Formal instruction of telephone management in a pediatric residency training program

C. Assanasen, E. A. Zenni

Research output: Contribution to journalArticlepeer-review


Background: Whereas management of acute illness via the telephone is common in pediatric practice, formal instruction during Pediatric residency training is found in less than 50% of the training programs in the United States. Purpose: To assess the educational impact of an instructional program in Pediatric telephone management. Methods: A telephone management curriculum was created consisting of: 1) residents were supervised answering parent phone calls during their one month ambulatory Pediatrics rotation, 2) each morning phone calls from the previous day were reviewed by the residents and an attending, 3) required readings, and 4) monthly conferences for all of the residents involving discussion and role playing of common topics in telephone management. A questionnaire was distributed to residents following their ambulatory Pediatric rotation consisting of retrospective pre/post Likert-like questions and open-ended questions to assess: 1) perceived acquisition of skills, 2) change in confidence, and 3) impact on management decisions. Results: Of 30 questionnaires sent, 14 (47%) were returned (4 PL-1, 5 PL-2, 4 PL-3, 1 unmarked). Overall trends suggested that the instructional program improved skills and confidence at all levels of training. Specifically, PL-1 and PL-3 residents noted significant changes. Half of the PL-2 residents described significant change while the other half noted no impact. PL-1 residents described the practical benefit of reviewing common problems whereas PL-2 and PL-3 residents consistently noted a need to address more specific management issues. Conclusions: A telephone management curriculum has a positive impact on Pediatric residents' perceived skills and confidence. Educators may want to individualize the content according to level of training. Such a structured experience may help to prepare residents for future practice.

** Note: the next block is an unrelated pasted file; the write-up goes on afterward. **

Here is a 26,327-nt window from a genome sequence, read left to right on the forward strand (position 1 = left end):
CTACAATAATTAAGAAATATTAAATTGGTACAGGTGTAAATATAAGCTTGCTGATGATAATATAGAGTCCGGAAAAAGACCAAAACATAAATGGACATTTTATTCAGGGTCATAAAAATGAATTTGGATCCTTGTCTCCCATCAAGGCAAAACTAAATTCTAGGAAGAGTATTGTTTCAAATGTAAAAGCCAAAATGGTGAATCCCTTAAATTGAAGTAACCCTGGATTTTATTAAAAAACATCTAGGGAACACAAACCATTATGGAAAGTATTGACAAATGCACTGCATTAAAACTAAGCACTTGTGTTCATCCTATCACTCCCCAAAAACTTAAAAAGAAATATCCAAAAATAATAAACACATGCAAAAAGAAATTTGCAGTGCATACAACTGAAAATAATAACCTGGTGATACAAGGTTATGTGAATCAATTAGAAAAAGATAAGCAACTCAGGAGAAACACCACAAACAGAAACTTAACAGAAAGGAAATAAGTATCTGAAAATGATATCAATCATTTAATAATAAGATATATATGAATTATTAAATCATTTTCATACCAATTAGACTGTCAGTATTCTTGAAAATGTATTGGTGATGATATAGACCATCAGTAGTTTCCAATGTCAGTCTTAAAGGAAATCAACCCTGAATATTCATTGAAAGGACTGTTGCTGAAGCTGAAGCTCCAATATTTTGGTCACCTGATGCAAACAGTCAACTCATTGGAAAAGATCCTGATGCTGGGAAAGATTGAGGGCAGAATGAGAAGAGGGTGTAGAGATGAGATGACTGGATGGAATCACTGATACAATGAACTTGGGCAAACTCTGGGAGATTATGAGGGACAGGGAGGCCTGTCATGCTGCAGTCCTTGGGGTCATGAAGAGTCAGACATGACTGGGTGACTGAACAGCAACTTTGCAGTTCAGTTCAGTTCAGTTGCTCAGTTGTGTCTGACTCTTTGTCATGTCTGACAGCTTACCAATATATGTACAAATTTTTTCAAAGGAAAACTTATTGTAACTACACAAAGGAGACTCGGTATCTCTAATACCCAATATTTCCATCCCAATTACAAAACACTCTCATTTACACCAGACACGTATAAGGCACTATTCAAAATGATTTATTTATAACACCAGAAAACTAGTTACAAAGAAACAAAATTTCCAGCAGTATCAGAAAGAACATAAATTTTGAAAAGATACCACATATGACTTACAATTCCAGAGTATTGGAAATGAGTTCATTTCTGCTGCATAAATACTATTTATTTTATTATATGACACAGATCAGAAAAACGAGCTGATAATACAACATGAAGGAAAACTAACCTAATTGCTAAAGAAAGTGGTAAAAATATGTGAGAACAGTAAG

Original languageEnglish (US)
Pages (from-to)118A
JournalJournal of Investigative Medicine
Issue number2
StatePublished - Feb 1999
Externally publishedYes

ASJC Scopus subject areas

  • General Biochemistry, Genetics and Molecular Biology


Dive into the research topics of 'Formal instruction of telephone management in a pediatric residency training program'. Together they form a unique fingerprint.

Cite this